EGU21-7198, updated on 04 Mar 2021
https://doi.org/10.5194/egusphere-egu21-7198
EGU General Assembly 2021
© Author(s) 2021. This work is distributed under
the Creative Commons Attribution 4.0 License.

A changing Arctic Ocean: How measured and modeled 129I distributions indicate fundamental shifts in circulation between 1994 and 2015

Michael J. Karcher1,2, John N. Smith3, Núria Casacuberta4, William J. Williams5, Tim Kenna6, and William M. Smethie Jr.7
Michael J. Karcher et al.
  • 1Alfred-Wegener-Institut f. Polar & Marine Research, Bremerhaven, Germany (michael.karcher@awi.de)
  • 2O.A.Sys - Ocean Atmosphere Systems GmbH, Hamburg, Germany (michael@oasys-research.com)
  • 3Bedford Institute of Oceanography, Dartmouth NS, Canada (John.Smith@dfo-mpo.gc.ca)
  • 4ETH Zurich, Zurich, Switzerland (ncasacuberta@phys.ethz.ch)
  • 5Institute of Ocean Sciences, Sidney, BC, Canada (bill.williams@dfo-mpo.gc.ca)
  • 6Lamont Doherty Earth Observatory of Columbia University, Pallisades, NY, USA (tkenna@ldeo.columbia.edu)
  • 7Lamont Doherty Earth Observatory of Columbia University, Pallisades, NY, USA (bsmeth@ldeo.columbia.edu)

129I measurements on samples collected during GEOTRACES oceanographic missions in the Arctic Ocean in 2015 have provided the first detailed, synoptic 129I sections across the Eurasian, Canada and Makarov Basins. 129I is discharged from European nuclear fuel reprocessing plants since several decades and is carried north into the Arctic Ocean with waters of Atlantic origin. Here the measurements of its passage can be used to identify the ocean circulation at different depth horizons. Elevated 129I levels measured over the Lomonosov and Alpha-Mendeleyev Ridges in 2015 were associated with tracer labeled, Atlantic-origin water bathymetrically steered by the ridge systems through the central Arctic while lower 129I levels were evident in the more poorly ventilated basin interiors. 129I levels of 200-400 x 107 at/l measured in intermediate waters had increased by a factor of 10 compared to results from the same locations in 1994-1996 owing to the arrival of a strong increase in the discharges from La Hague, that occurred during the 1990s. Comparisons of the patterns of 129I between the mid-1990s and 2015 delineate large scale circulation changes that occurred during the shift from a positive Arctic Oscillation and a cyclonic circulation regime in the mid-1990s to anticyclonic circulation in 2015. These are characterized by a broadened Beaufort Gyre in the upper ocean, a weakened boundary current and partial AW flow reversal in the southern Canada Basin at mid-depth. Tracer 129I simulations using the coupled ocean-sea ice model NAOSIM agree with both, the historical 129I results and recent GEOTRACES data sets, thereby lending context and credibility to the interpretation of large-scale changes in Arctic circulation and their relationship to shifts in climate indices revealed by the tracer 129I distributions. We will present measurements and simulation results of 129I for the 1990s and 2015 and put them into the context of ocean circulation responses to changing atmospheric forcing regimes.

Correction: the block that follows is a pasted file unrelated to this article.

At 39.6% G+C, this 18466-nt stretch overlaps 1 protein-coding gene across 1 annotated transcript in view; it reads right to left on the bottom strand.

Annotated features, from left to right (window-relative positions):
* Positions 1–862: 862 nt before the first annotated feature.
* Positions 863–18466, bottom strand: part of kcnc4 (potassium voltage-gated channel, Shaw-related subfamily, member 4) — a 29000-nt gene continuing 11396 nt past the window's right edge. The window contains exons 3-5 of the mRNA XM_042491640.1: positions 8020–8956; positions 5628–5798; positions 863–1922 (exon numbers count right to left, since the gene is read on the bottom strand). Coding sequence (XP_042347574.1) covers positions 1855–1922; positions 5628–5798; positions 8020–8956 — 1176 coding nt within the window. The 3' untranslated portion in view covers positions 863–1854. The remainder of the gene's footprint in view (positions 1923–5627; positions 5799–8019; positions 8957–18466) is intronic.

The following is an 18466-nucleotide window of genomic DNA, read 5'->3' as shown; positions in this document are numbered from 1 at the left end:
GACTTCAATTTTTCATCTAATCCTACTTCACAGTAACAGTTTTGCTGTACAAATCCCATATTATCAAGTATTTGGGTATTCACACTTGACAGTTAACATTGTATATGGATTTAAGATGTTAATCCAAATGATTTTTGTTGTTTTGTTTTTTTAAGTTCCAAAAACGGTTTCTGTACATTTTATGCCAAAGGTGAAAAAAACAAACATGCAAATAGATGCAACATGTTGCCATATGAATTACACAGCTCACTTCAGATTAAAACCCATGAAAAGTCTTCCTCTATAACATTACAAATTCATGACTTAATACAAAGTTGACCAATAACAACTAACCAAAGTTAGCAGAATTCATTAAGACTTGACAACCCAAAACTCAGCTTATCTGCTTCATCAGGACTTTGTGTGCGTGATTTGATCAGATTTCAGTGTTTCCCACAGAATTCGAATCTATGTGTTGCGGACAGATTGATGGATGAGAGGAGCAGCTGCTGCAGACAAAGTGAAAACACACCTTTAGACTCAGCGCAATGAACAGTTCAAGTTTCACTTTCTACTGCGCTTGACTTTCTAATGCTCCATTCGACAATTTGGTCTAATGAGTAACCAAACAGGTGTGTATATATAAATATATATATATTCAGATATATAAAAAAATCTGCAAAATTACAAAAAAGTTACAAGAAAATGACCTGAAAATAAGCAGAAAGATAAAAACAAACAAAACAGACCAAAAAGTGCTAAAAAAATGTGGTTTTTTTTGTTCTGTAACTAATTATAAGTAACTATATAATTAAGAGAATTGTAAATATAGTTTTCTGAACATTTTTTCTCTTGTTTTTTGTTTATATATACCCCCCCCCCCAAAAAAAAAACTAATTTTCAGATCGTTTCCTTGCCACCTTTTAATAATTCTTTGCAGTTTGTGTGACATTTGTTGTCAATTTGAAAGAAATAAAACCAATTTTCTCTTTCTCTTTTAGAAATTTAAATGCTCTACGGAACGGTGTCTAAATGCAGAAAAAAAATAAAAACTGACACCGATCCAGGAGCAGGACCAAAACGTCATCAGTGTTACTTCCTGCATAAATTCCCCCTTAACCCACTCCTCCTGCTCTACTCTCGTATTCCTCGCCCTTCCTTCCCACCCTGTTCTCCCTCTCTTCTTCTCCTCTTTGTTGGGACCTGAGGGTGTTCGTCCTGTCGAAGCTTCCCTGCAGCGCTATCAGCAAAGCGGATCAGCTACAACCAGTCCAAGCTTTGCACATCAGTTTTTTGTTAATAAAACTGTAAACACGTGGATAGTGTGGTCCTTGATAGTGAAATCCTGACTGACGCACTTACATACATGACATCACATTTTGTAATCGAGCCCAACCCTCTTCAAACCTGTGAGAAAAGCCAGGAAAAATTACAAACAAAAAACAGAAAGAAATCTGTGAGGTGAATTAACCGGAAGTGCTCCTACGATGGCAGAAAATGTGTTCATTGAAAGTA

How to cite: Karcher, M. J., Smith, J. N., Casacuberta, N., Williams, W. J., Kenna, T., and Smethie Jr., W. M.: A changing Arctic Ocean: How measured and modeled 129I distributions indicate fundamental shifts in circulation between 1994 and 2015, EGU General Assembly 2021, online, 19–30 Apr 2021, EGU21-7198, https://doi.org/10.5194/egusphere-egu21-7198, 2021.

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